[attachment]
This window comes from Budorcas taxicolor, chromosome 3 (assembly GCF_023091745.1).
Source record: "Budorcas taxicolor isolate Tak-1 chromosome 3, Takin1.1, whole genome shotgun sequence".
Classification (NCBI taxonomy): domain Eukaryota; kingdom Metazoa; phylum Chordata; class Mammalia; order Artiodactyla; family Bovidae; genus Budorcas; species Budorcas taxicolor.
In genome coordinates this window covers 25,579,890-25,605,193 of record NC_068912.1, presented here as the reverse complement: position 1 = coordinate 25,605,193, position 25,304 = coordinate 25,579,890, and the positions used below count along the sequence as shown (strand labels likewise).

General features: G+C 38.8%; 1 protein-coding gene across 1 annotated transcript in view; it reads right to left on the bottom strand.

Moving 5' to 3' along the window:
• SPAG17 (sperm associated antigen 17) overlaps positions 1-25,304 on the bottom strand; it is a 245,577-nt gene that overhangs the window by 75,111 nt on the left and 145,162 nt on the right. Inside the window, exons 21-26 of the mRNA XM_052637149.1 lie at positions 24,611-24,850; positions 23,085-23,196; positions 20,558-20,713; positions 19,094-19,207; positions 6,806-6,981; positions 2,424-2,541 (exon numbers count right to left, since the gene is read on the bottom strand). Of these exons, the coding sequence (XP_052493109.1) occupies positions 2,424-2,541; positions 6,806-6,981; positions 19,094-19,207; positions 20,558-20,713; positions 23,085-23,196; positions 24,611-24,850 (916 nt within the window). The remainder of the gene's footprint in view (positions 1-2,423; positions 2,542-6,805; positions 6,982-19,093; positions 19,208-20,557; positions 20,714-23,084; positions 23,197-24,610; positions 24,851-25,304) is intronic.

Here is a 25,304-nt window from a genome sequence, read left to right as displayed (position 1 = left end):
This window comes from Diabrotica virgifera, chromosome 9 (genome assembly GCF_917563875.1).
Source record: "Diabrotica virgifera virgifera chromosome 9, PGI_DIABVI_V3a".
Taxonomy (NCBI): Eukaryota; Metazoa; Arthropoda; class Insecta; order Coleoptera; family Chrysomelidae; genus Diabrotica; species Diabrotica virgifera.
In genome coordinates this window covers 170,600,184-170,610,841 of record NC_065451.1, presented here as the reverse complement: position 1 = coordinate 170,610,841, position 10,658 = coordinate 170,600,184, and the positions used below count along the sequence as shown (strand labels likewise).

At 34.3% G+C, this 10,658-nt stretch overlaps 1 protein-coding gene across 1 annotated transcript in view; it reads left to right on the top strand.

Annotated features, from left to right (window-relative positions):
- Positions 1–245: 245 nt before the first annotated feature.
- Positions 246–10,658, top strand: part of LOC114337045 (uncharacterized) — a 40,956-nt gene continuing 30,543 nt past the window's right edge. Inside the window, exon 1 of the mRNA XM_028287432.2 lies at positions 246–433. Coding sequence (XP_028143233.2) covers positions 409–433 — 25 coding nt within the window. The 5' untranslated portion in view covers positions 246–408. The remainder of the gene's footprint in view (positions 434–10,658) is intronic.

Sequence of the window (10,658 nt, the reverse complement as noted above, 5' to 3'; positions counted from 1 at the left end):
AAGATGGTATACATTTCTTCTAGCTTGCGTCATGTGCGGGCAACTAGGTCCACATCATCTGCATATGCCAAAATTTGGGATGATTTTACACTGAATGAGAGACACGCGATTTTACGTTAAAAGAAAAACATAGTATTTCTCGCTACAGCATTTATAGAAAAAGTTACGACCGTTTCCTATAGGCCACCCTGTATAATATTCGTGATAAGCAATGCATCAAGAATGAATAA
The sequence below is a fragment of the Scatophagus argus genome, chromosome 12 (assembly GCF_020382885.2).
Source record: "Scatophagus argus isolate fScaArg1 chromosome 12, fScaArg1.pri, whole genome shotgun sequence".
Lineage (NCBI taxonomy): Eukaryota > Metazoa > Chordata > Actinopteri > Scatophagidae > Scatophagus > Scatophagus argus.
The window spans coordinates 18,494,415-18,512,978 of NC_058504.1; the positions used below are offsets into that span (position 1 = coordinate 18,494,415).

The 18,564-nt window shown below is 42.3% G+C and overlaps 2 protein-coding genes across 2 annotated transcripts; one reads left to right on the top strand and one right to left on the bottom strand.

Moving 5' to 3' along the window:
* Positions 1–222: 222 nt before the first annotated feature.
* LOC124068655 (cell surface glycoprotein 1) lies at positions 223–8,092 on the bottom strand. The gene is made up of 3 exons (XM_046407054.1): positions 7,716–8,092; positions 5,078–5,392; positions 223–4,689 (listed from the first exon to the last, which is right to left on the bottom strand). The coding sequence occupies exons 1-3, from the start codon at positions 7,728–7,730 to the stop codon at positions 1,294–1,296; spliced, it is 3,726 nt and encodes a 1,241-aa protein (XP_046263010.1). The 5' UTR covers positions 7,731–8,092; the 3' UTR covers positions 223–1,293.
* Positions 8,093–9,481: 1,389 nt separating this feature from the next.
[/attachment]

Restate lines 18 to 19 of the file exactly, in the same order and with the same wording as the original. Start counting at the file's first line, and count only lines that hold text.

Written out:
AAGATGGTATACATTTCTTCTAGCTTGCGTCATGTGCGGGCAACTAGGTCCACATCATCTGCATATGCCAAAATTTGGGATGATTTTACACTGAATGAGAGACACGCGATTTTACGTTAAAAGAAAAACATAGTATTTCTCGCTACAGCATTTATAGAAAAAGTTACGACCGTTTCCTATAGGCCACCCTGTATAATATTCGTGATAAGCAATGCATCAAGAATGAATAA
The sequence below is a fragment of the Scatophagus argus genome, chromosome 12 (assembly GCF_020382885.2).